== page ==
Hello folks, and welcome back to Wrong Every Time. Today I’m delighted to be returning to Ojamajo Doremi Sharp, after far too long away from this outstanding magical girl production. Doremi is simply marvelous in all regards, demonstrating both the creative playfulness and emotional insight of top shelf children’s animation. Whether it’s a thoughtful vignette regarding one of the girls’ classmates, a fantastical exploration of this show’s charming magical world, or a dive into the complex home lives of characters like Onpu and Aiko, every episode of Doremi offers something new and special, demonstrating animation’s ability to enrich the lives of viewers of any age.
Our last episode was another top-shelf tearjerker, as we learned of the anxieties preventing Onpu’s mother from wholeheartedly endorsing her daughter’s next performance. Onpu episodes are always great, and that one fell into a particularly rich vein of Doremi Drama: the show’s sensitive articulation of its parental figures’ doubts and fears, a theme it has harnessed to remarkable effect in both Onpu and Aiko’s stories. Through its humanization of its adult characters, Doremi serves as a gentle guide for its viewers, leading them through the frightening realization that their own parents are not invincible – as well as the ensuing sense of pride and purpose found in giving back to your parents, and bolstering their slumping shoulders with your own emerging strength. I imagine we’re in for a lighter episode after that standout, but regardless of what’s ahead, I’m sure it’ll be an excellent time. Let’s return to Ojamajo Doremi!
Our cold open is a woman who’s clearly a witch sitting in a rocking chair, gently rocking a magical baby. “You must grow up big and strong… and of course, never forget about Mama.” I could easily imagine Majo Rika being someone who’s entirely forgotten her own mother, so I wonder if we’ll be diving into her family life
Ah, these delightfully bouncy and contortion-friendly designs. Yoshihiko Umakoshi is an all-time character designer, and you can see the power of his designs in this OP, where he also served as animation director. Their round faces and noodle limbs stretch wildly to echo their emotions, their forms embodying their feelings in a way that’s entirely unique to animation, yet still oddly representative of how kids seem to emote
It’s odd to me that Umakoshi went from such playful, flexible design work like this to the entirely inflexible designs of My Hero Academia. Perhaps he’s simply constrained by that production’s overall art design mandate, its determination to exactly echo the original manga panels. Either way, it’s a waste – both for him, and for the better show My Hero could be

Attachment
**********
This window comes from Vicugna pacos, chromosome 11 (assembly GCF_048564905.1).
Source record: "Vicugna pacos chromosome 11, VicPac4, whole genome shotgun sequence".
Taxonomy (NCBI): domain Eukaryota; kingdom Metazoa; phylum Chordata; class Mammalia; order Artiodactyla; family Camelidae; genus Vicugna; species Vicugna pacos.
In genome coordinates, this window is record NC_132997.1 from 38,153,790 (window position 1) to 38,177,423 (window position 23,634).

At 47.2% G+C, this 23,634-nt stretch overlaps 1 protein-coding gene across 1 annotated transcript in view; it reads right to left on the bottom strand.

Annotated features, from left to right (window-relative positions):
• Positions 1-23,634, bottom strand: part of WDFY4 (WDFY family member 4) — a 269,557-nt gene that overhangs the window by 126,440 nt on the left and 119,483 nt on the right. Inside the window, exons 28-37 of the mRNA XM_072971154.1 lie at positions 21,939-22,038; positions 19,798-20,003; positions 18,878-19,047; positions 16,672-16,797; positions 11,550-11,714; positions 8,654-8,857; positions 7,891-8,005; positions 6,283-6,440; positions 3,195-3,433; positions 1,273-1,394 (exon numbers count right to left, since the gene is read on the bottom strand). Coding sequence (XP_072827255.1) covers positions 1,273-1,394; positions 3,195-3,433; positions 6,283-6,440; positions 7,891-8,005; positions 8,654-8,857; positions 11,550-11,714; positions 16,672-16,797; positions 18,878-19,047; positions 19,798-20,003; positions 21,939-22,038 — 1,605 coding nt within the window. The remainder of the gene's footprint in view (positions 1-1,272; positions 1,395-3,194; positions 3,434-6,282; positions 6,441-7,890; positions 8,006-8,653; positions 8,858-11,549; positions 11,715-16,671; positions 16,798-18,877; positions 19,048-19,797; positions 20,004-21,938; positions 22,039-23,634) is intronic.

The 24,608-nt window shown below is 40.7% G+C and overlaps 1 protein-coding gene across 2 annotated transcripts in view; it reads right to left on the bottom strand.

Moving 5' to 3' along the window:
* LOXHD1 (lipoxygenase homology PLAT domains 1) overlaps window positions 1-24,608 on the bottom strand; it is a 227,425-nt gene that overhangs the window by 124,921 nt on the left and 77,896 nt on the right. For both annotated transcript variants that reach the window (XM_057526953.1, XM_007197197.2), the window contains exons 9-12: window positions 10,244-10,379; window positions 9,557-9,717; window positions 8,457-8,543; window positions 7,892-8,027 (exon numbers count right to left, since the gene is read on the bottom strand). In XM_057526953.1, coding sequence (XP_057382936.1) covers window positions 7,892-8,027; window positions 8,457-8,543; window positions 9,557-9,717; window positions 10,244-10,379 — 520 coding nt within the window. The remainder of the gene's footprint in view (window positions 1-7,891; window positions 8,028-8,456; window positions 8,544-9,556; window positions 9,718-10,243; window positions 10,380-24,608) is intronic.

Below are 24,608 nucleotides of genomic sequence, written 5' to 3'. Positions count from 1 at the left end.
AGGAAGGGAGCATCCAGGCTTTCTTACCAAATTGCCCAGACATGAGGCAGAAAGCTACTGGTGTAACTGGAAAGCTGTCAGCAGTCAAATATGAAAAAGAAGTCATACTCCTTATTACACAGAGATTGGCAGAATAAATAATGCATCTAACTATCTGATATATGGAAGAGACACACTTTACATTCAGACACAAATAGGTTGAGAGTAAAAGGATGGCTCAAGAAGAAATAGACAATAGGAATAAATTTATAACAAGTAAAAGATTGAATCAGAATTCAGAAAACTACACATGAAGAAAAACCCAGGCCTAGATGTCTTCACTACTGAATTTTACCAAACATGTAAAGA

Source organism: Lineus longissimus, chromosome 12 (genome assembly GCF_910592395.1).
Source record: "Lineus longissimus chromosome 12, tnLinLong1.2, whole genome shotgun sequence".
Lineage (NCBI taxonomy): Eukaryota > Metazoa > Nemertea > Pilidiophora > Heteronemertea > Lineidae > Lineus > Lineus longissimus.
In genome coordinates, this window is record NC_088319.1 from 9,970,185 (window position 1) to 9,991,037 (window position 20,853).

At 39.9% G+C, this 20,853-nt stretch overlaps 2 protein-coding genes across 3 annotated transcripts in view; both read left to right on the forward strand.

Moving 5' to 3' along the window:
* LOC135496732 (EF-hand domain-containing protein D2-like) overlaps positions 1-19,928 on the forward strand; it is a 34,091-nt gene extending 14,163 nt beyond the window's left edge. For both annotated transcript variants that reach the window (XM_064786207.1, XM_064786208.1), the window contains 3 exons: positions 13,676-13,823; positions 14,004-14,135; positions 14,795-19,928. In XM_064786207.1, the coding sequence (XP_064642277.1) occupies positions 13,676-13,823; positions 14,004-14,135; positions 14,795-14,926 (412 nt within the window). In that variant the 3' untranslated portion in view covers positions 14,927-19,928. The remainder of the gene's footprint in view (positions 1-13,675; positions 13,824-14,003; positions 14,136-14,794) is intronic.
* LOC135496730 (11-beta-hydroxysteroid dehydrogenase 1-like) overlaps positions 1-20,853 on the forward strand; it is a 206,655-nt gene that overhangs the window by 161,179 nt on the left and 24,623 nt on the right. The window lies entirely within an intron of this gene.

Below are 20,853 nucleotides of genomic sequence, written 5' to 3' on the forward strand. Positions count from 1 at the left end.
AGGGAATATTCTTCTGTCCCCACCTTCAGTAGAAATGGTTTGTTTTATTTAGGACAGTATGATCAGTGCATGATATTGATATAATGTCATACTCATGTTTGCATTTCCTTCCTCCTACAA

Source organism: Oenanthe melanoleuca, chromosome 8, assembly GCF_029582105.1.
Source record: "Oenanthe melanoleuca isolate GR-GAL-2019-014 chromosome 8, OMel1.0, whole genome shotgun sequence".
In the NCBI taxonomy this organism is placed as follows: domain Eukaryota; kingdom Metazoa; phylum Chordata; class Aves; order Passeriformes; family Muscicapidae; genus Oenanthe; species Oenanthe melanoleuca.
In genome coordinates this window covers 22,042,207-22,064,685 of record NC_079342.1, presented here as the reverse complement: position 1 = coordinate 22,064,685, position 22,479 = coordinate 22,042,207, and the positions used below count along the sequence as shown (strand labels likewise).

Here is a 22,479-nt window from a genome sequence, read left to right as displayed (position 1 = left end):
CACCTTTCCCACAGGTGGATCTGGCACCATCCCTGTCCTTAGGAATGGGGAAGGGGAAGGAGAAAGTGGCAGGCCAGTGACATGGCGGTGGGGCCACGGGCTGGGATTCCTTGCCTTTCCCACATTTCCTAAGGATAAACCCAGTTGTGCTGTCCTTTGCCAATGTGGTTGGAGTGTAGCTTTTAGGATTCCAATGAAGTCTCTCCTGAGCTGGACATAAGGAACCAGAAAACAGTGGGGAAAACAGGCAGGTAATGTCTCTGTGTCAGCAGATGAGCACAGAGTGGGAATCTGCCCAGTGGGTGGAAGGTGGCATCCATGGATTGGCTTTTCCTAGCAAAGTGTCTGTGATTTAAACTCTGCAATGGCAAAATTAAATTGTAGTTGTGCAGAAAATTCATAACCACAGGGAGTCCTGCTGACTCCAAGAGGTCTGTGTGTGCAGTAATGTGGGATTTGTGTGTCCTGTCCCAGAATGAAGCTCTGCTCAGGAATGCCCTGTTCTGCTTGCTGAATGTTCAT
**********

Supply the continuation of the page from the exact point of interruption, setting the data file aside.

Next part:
Whole lotta reckless baby flying in this OP, I gotta say. You girls be careful with Hana!
Hana’s grown a lot since her introduction, and so Rika announces it’s time to give her the seven magical herbs. Have we got a trip to the witch world coming!?
Ah damnit, Dela’s already here with the herbs in tow. Foiled!
We immediately get into the top shelf Good Faces as the gang react to Dela’s herb prices
But Rika mentions there’s another seller at the Izu Plateau! Field trip saved!
“The Search For The Herbs! The Maho-dou’s Bus Trip!”
And thus the gang rolls out that old bus they used to sell goods from when Majo Ruka stole the shop
As bank footage intended for persistent reuse, the transformation sequences of the girls shifting into their witch clothes embody Umakoshi persistently bouncy, stretchy design philosophy. Rather than a focus on magical effects obscuring their transformations, these sequences emphasize the physical process of trying on a new outfit, only exaggerated via the cast’s ability to contort themselves and tuck in their limbs to first fit into and then burst out from their witch dresses
The gang use their magic to transform the bus into a “gardening bus.” I appreciate how a lot of their minor magical tricks are actually things you could pretty easily do without magic, thus encouraging audiences to embrace the small ways they can already impact their own world. A key lesson of Ojamajo Doremi, and of great children’s anime more generally, is “you already possess more power to change your world than you believe”
And Aiko summons a microphone, because karaoke is apparently an essential part of bus trips. I am persistently jealous of how tightly karaoke seems to be integrated into so many aspects of Japanese life
More excellent Doremi hamster faces as Rika announces they’ll be doing some errands along the way
Oh my god, Doremi and Aiko are doing karaoke of their own theme song
I’m also appreciating this return to lush, imaginative layouts. Nice visual flourishes like this brief cut to us looking down on the group through the sunroof – it doesn’t necessarily play an essential dramatic purpose, but inventive layouts like this make their world feel all the more rich and lived-in
The rest area they stop at has a designated baby care room. I wonder if that’s common in Japan, or really in any nation that actually cares about its people’s welfare. Here in the states, the best you can hope for is a fold-out plastic bed in the existing restrooms
Majo Rika is quick to exploit Onpu’s celebrity in order to sell some dang flowers